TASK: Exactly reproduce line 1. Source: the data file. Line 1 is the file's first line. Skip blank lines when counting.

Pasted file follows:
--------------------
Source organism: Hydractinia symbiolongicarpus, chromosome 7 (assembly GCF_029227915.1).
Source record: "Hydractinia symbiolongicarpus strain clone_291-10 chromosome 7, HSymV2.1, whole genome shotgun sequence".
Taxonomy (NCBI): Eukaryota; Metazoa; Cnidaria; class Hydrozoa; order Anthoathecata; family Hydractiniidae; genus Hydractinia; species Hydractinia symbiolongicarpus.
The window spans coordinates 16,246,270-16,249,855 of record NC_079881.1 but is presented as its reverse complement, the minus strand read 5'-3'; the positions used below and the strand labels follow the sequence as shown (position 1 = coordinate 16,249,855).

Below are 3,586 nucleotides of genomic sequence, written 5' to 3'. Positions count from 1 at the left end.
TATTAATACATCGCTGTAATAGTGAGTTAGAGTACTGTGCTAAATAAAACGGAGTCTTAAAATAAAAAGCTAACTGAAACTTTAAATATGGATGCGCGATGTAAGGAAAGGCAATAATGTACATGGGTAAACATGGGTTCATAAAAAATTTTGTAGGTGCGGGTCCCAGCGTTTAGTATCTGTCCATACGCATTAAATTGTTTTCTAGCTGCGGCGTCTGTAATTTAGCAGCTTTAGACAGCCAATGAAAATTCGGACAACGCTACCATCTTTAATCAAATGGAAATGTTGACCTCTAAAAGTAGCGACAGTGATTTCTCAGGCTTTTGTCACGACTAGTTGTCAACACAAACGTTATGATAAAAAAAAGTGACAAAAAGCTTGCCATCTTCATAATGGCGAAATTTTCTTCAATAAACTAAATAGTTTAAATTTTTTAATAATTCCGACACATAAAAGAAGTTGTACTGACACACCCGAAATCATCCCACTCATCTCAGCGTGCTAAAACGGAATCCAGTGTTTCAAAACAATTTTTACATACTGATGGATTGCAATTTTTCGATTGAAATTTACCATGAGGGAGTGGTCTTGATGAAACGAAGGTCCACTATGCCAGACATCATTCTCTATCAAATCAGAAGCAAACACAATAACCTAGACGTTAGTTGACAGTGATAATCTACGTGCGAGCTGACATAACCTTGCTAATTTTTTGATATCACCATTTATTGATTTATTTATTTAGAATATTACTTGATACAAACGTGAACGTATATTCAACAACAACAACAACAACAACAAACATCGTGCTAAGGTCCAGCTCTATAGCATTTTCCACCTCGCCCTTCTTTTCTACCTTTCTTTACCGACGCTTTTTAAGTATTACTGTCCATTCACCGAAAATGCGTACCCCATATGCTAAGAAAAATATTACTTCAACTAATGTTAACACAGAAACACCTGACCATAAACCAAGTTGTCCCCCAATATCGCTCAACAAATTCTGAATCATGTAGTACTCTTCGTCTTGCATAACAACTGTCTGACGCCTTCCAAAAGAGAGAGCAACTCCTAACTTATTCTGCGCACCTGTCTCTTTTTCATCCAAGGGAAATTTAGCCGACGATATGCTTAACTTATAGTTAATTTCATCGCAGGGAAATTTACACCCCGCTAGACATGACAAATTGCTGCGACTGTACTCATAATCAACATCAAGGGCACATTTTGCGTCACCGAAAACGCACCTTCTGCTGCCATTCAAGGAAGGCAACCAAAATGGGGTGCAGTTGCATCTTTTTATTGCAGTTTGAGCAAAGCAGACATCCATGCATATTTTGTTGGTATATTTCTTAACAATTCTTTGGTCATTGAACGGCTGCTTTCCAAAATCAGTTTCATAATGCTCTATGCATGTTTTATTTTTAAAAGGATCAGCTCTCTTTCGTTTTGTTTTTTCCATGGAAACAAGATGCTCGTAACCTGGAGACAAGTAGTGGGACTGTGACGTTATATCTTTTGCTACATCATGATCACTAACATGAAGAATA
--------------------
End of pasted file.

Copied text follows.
Source organism: Hydractinia symbiolongicarpus, chromosome 7 (assembly GCF_029227915.1).